The Wetlands

Brisbane, the capital city of Queensland, Australia, is near the mouth of the Brisbane River, which flows into Moreton Bay, which has over 350 islands.  There are quite a few wetlands areas along the coast, and the Wynnum Wetlands, just south of the mouth of the Brisbane River is a great place to visit.

I confess I have not been able to explore it until this day, April 2024. The area near the wetlands was once a huge rubbish tip for Brisbane City, but a few years ago, it was deemed full and the area was recreated into a public park and wetland area, with access to a Bird Hide, Walks through the mangrove and other trees, and a great boardwalk to explore the sea.

I have been before but not walked the whole track – but so glad that I have at last done soon.  I am sure I will sleep well tonight! There are several ways to access it, but I went to the northern entrance which has a good parking area.

On the Walking Track

Taken with Olympus EM10

Near the entrance to the park.

With all the rain that Queensland has experienced over the last few months, everything green is very green.  The walking path is easy but slopes up and down around the property.

The views are great – especially from the higher slopes.  All sorts of trees, and birds abound in the area, and it is a place where migratory birds come each year, usually between March and September.  I didn’t see any on this occasion.

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Olympus EX10 Camera

Swampy creek where many of the birds like to rest.

The Bird Hide in the Wetlands

There’s a great bird hide, made with many recycled items from the old rubbish dump.  It’s a good idea to have binoculars to get a good view of the birds.  I could see some in the distance.

There’s seating, spaces to “hide” to watch the birds and plenty of information about the feathery visitors from overseas.

Taken with my Olympus EM 10

The Bird Hide

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Taken with my Olymp-us EM 10.

The wetlands

I’d like to see a little more information about the route around the wetlands, as it is a long walk and a little confusing at times.

Taken with Olympus EM 10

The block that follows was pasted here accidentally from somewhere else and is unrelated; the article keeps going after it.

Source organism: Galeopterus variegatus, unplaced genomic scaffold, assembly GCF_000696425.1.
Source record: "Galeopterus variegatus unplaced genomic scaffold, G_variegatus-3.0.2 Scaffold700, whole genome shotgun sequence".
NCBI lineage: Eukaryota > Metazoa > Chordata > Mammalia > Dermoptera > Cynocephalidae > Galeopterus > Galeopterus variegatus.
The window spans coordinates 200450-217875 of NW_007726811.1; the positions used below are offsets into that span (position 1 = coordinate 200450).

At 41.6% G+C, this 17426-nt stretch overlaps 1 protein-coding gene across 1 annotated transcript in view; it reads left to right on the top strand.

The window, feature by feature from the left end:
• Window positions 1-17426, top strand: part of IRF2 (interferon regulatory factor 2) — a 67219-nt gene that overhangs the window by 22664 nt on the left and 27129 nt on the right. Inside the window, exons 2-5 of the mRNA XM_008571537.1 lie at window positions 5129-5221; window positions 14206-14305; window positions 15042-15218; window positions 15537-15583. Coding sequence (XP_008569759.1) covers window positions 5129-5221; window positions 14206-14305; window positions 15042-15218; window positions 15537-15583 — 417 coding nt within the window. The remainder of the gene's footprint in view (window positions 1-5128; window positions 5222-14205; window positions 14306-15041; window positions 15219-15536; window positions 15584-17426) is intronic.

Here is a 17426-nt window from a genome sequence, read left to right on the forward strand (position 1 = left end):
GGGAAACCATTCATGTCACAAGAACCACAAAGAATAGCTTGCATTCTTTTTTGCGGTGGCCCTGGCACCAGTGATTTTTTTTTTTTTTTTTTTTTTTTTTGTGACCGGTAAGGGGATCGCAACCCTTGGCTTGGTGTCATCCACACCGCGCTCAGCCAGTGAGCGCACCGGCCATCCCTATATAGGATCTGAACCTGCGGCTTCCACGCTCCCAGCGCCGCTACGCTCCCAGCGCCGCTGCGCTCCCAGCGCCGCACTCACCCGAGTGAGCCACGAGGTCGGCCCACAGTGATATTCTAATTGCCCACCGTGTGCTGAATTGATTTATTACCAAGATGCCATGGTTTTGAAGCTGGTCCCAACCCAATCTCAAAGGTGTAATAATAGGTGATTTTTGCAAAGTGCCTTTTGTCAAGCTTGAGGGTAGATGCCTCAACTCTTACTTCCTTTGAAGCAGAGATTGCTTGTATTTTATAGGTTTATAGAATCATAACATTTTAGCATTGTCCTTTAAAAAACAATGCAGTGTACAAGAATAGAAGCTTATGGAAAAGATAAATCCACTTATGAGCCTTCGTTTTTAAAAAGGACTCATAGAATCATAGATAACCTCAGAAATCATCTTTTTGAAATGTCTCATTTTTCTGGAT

Heading to the Boardwalk

Queenslanders are very familiar with mangrove trees as they grow pretty much all along there cost and as we have tidal changes every day, the mangroves grow well with their roots in mainly water – salt water.

Crabs and Fish

It is also a habitat for some fish to breed and various crabs.  The muddy tides are a popular spot for the wonderful mud crabs too, and it is not surprising to see a few crabpots nearby.

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On the Boardwalk

Olympus EM 10

On the Boardwalk looking out onto Moreton Bay

There is a reminder on one of the signs to look up and down.  Some of the birds will not be on the ground or water, but high overhead in the trees.  There are things to see above and below.  Sometimes it is good to stand or sit quietly for a while and listen.  You will hear strange sounds from the water and the trees above.


Spoonbills in the Swamp

Words of  Advice

You can do a short walk or a long walk.  Wear comfortable shoes, and make sure you have your phone with you – just in case.  A hat may be a good idea – and as mosquitos love the wetlands, it is a good idea to take a repellant too.  There are not a lot of places to rest, but do so if you are feeling stressed or tired.

As I was walking alone, I also carried a personal alarm, which I have with me all the time.  (I’ve never had to use it – but I am comforted by having it with me!

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About Di Hill

My business card says "Writer, Traveller, Camera Addict, Bamboo Fan, Workshop Presenter." This website will focus on my writing - and the workshops I present. Workshops on Blogging, Marketing for Writers, and Life Story Writing.
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